FIFA World Cup Format & Rules
Like a typical World Cup, the 2022 edition will also be composed of two phases: the group stage and then the knockout stage. It is similar to the format used in the UEFA Champions League. The group stage sees the 32 teams of the World Cup divided into groups of four. To divide up these teams and decide which team is paired with who, there exists an entire mechanism called the World Cup Draw. What was done here was that eight countries, including tournament hosts Qatar, were assigned the status of seeded teams and placed into eight different groups. The remaining 24 teams were then placed in different pots based on either geography or rankings, from which the groups were randomly populated. The demarcation of pots was made to avoid the possibility of too many teams from the same continent or too many strong teams being drawn together.
Once the World Cup begins and the group stage matches are wrapped, the top two teams from each group get to advance to the knockout round where the teams keep on getting eliminated till there are only two left, who contest the winner-takes-all world cup final. Whoever wins that game is crowned the world champion and etches its name in the folklore of world cup history.
Now let’s talk about the structure of the matches played. The group stage matches are ninety minutes long comprising two halves of 45 minutes plus injury time each. However, the match format changes, or rather extends, for the knockout round. Here, if the teams are tied at the expiry of the regulation 90 minutes, another 30 minutes comprising two halves of 15 minutes are granted. If the deadlock remains then it goes to penalty shootouts.
As explained above, FIFA World Cup takes place after every four years and only the worthiest countries get to participate in it. From the 200-plus nations of the world, how is it decided who’s worthy and who’s not? For that, there are rigorous qualification campaigns staged in FIFA’s continental zones. The host nation gets a direct entry into the World Cup but the rest of the 31 have to qualify.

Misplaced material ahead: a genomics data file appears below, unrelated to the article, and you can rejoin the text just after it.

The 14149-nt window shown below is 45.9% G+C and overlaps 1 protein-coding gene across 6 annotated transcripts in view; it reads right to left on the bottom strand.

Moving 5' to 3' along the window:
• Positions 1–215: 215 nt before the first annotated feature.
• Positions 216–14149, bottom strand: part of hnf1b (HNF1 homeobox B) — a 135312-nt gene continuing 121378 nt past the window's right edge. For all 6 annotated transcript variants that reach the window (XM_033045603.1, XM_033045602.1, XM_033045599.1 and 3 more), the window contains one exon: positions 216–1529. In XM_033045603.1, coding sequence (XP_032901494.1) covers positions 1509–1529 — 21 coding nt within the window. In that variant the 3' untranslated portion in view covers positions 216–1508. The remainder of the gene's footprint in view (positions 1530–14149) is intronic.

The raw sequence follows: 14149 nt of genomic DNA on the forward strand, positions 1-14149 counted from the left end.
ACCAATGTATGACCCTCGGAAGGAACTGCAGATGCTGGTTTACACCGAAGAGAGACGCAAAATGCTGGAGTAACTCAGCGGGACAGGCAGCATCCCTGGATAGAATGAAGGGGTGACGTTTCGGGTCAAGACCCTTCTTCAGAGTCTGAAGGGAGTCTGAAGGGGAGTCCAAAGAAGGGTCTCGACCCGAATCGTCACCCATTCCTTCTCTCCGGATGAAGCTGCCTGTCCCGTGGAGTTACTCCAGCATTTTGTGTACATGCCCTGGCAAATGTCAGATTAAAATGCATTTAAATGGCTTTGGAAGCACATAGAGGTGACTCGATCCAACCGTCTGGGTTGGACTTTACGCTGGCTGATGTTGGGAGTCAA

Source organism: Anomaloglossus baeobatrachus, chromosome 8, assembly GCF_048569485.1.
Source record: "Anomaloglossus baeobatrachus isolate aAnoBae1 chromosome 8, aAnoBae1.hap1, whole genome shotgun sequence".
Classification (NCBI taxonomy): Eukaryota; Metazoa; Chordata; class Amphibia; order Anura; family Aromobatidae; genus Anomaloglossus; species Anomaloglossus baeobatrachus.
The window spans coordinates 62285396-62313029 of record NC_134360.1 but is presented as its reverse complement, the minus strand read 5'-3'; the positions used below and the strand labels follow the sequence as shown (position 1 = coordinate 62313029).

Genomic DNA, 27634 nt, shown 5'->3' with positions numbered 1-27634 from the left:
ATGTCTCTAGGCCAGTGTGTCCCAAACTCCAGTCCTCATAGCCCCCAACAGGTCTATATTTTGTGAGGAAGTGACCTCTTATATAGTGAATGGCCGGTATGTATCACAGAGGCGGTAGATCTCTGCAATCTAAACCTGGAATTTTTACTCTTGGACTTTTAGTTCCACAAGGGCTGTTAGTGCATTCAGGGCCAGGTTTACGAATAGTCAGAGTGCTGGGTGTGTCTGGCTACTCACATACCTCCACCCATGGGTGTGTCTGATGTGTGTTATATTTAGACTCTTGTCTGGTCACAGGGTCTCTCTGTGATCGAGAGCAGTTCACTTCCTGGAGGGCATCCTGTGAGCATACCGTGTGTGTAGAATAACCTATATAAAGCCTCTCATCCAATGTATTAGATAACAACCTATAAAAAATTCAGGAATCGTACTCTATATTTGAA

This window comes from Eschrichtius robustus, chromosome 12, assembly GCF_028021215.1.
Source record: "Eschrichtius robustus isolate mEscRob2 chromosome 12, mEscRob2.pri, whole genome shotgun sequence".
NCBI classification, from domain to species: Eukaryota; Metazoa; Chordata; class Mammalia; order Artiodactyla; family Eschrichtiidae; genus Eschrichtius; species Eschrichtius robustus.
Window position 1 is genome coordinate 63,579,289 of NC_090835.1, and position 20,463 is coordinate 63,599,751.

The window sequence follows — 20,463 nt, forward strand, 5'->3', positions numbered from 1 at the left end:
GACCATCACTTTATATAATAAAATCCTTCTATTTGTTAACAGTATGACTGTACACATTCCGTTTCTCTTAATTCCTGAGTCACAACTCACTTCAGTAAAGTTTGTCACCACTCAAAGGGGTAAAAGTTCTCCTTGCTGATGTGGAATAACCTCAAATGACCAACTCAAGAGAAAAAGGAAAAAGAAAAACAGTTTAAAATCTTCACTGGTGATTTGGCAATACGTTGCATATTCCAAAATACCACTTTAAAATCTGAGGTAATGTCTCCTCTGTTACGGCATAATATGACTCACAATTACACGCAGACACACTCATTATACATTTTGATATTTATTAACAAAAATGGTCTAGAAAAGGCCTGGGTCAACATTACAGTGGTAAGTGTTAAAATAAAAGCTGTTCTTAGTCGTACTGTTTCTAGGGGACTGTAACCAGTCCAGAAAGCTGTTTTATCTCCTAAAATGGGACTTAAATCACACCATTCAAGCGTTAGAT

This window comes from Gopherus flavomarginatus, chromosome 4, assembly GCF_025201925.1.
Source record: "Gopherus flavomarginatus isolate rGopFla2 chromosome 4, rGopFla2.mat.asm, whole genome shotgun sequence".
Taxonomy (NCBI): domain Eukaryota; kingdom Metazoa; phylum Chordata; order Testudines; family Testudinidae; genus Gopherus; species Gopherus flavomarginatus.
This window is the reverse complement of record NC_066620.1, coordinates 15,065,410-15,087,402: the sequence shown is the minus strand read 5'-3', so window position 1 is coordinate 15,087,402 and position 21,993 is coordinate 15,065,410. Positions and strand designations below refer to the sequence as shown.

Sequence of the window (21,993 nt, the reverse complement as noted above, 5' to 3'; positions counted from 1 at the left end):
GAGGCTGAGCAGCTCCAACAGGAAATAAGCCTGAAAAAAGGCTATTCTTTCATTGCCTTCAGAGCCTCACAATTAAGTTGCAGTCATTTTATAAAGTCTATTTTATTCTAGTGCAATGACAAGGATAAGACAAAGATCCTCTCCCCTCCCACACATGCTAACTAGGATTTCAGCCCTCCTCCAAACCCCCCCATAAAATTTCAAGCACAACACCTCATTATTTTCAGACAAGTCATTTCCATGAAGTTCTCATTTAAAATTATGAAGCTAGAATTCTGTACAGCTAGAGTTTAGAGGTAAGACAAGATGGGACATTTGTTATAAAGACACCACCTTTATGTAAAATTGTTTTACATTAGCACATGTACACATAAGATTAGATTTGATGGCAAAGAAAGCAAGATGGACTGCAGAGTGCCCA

Following the campaign for the World Cup 2022 qualifiers, Iran, Japan, Saudi Arabia, and South Korea have qualified from the AFC region; Canada, Mexico, and United States have qualified from the CONCACAF region; Cameroon, Ghana, Morocco, Senegal, and Tunisia have qualified from the CAF region; Argentina, Brazil, Ecuador, and Uruguay have qualified from the CONMEBOL region; while Belgium, Croatia, Denmark, England, France, Germany, Netherlands, Poland, Portugal, Serbia, Spain, and Switzerland have qualified from the UEFA region.
Keep in mind that three teams are still undecided and their final qualifiers will be played in June.
The draw for the 2022 World Cup has already taken place, and as a result, Qatar, Ecuador, Senegal, and the Netherlands have been placed in Group A; England, Iran, and United States are in Group B. They will be joined by one of Wales, Scotland, and Ukraine; Group C has Argentina, Saudi Arabia, Mexico, and Poland; Group D has France, Denmark, and Tunisia, with a fourth team to join them; Group E has Spain, Germany, and Japan, and they too will be joined by a fourth yet undecided team when the qualifiers end; Group F has Belgium, Canada, Morocco, and Croatia; Group G has Brazil, Serbia, Switzerland, and Cameroon, while Group H has Portugal, Ghana, Uruguay, and South Korea.
The most obvious choice for the Group of Death would be Group E which features two defending champions in Spain and Germany to go with Japan, who are Asia’s best side. Group H also looks quite difficult as all four of its sides – Ghana, Portugal, South Korea, and Uruguay – are equally strong.
The World Cup 2022 Group stage will begin on November 21 and end on December 2.
Round of 16:
Once the group stage ends, the survivors face each other in the Round of 16, which also officially marks the start of the knockout round. The World Cup 2022 Round of 16 will begin on December 3 at Khalifa International Stadium and on December 6 at Lusail Iconic Stadium.
Of course, we won’t be able to tell you the Round of 16 line-ups just yet as we don’t know who would make it out of the group stage.